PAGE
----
Are we too wedding-centric, rather than marriage-centric?

The Impressive Clergyman from The Princess BrideI’m beginning to come to the conclusion that society in general and evangelical Christians in particular are focused much more on the event of a wedding than on the process of a marriage, and that’s to the detriment of everyone involved. Particularly regarding sexuality, we focus on waiting until marriage (that is, waiting until the wedding ceremony), rather than on the gift and blessing–and challenges–of married sexuality.

I’m going to make a startling claim: I think that God is more interested in the keeping of marriage vows than on the making of them.

For the nitpickers: yes, Jesus said not to make vows at all. That could be discussed elsewhere in context, but if you wish to call the marriage vows promises, commitments, or whatever else, the fact remains that God is more interested in the process of the marriage relationship than he is in the circumstances of how it began.

Think about it: the Bible has very little to say about weddings. Evidently the wine shouldn’t run out at them, but that’s another discussion. On the other hand, it has a lot to say about husbands and wives and how they should treat one another with mutual submission, love, and respect. It tells us that divorce and remarriage constitute adultery, because people can’t just separate what God has joined together. It tells us that singleness is a practical option for those who want to devote themselves completely to ministry, but that if you’re married, you should give yourself physically to your spouse. The Bible is focused on marriage, not the wedding ceremony.

Contrast this focus with evangelical purity culture. We tell young people that they should stay pure until they get married (implying that even married sex is somehow impure). We tell them that if they lose their virginity before marriage they can be forgiven but they can’t ever really be whole again. We tell them that if we’ve made mistakes in the past, we’re only able to give our spouse the broken leftovers. We tell them that the best and highest plan that God has for us is to withhold even our first kiss until after the minister pronounces, “Man and Wife.”

None of this is biblical. The truth is, we all lost our purity at the Fall, and the only way to regain it is through the restoration that God graciously gives us through Christ. If we make an idol out of our own purity–that is, out of the fact that we didn’t make a particular kind of mistake prior to the wedding ceremony–then what do we do once we’re married and the idol is no longer relevant? If we condemn ourselves because we already broke that idol, how do we get past it within married life? How do we make the psychological leap from “sex is sinful and off-limits” to “sex is a wonderful gift to enjoy with your spouse”?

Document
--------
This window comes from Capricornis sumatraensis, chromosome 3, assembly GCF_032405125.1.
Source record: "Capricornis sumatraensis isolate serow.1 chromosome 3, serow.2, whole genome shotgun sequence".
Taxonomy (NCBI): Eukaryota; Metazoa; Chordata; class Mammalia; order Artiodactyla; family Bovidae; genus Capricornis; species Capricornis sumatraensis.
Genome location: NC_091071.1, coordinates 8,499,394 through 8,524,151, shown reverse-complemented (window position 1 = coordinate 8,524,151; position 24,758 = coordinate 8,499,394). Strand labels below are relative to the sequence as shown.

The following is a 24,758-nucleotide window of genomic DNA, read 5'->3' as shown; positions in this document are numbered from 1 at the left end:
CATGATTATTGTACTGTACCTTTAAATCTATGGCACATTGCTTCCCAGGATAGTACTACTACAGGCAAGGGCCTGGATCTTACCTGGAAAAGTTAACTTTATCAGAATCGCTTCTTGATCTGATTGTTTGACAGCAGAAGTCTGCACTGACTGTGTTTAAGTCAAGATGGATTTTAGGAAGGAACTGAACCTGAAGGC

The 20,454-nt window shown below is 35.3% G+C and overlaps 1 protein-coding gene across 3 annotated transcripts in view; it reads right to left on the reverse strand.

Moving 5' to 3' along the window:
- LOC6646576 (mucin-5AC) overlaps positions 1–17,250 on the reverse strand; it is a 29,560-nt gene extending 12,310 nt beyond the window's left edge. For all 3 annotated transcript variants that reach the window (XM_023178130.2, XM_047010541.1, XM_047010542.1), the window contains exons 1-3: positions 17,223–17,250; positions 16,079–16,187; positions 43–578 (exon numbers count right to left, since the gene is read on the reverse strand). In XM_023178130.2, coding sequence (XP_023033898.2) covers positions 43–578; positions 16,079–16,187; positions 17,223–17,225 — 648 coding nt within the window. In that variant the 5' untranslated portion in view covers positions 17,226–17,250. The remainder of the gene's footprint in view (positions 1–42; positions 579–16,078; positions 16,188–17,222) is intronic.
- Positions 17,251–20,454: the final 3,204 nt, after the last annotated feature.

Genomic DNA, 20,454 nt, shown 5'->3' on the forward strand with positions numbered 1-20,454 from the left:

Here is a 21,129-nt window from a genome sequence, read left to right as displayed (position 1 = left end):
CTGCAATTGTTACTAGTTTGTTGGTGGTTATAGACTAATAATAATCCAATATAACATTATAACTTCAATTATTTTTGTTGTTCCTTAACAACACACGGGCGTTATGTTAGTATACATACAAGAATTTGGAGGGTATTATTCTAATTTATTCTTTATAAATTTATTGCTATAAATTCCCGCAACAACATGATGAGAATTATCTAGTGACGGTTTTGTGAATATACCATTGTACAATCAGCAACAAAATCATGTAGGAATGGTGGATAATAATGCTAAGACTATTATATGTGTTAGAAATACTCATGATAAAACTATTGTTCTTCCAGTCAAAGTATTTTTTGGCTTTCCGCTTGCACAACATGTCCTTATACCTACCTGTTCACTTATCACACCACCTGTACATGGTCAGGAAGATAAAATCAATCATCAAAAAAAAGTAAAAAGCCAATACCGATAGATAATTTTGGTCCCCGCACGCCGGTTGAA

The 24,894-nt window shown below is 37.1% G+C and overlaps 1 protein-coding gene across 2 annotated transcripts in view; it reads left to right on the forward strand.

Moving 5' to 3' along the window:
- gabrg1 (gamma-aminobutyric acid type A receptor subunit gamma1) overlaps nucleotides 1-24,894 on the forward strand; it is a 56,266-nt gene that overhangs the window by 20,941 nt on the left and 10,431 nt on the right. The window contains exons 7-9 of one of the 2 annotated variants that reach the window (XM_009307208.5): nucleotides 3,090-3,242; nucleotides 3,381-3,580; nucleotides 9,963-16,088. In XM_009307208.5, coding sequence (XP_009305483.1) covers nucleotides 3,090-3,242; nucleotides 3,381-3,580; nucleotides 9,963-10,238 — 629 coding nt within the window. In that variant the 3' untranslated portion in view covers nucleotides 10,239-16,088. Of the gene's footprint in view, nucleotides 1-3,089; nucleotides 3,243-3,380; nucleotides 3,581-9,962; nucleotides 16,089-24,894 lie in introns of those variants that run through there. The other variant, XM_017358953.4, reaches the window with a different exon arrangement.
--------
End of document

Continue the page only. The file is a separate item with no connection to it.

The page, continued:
I write this because the whole purity culture mentality does great damage within marriages, regardless of whether a particular couple, or particular individuals, waited for marriage or not. It makes promises of great sex for those who wait that don’t necessarily pan out in real life. It fills those who’ve made mistakes with shame that should be under the blood of Christ. It gives those who did wait an opportunity for pride and self-righteousness. It wrongly focuses on the status of virginity rather than the virtue of chastity. And it leaves married couples with no guidance regarding what to do about issues of married life and sexuality.

Let’s get our focus off of weddings and onto marriage. Let’s stop worrying about the status we held at the altar, and start dealing with the intricacies of a marriage relationship. Let’s prepare young people for a lifetime of married love, and not just a young adult experience of Just Saying No. Because too many people are still dealing with the effects of an internalized Just Say No mentality, years after the wedding ceremony is over.

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About Keith Schooley

Keith Edwin Schooley is a family man living in the Detroit area, and the author of Marriage, Family, and the Image of God. Keith studied New Testament exegesis and theology at Gordon-Conwell Theological Seminary, and has been a pastor, counselor, and teacher. He and his wife Cecile have a blended family of six children.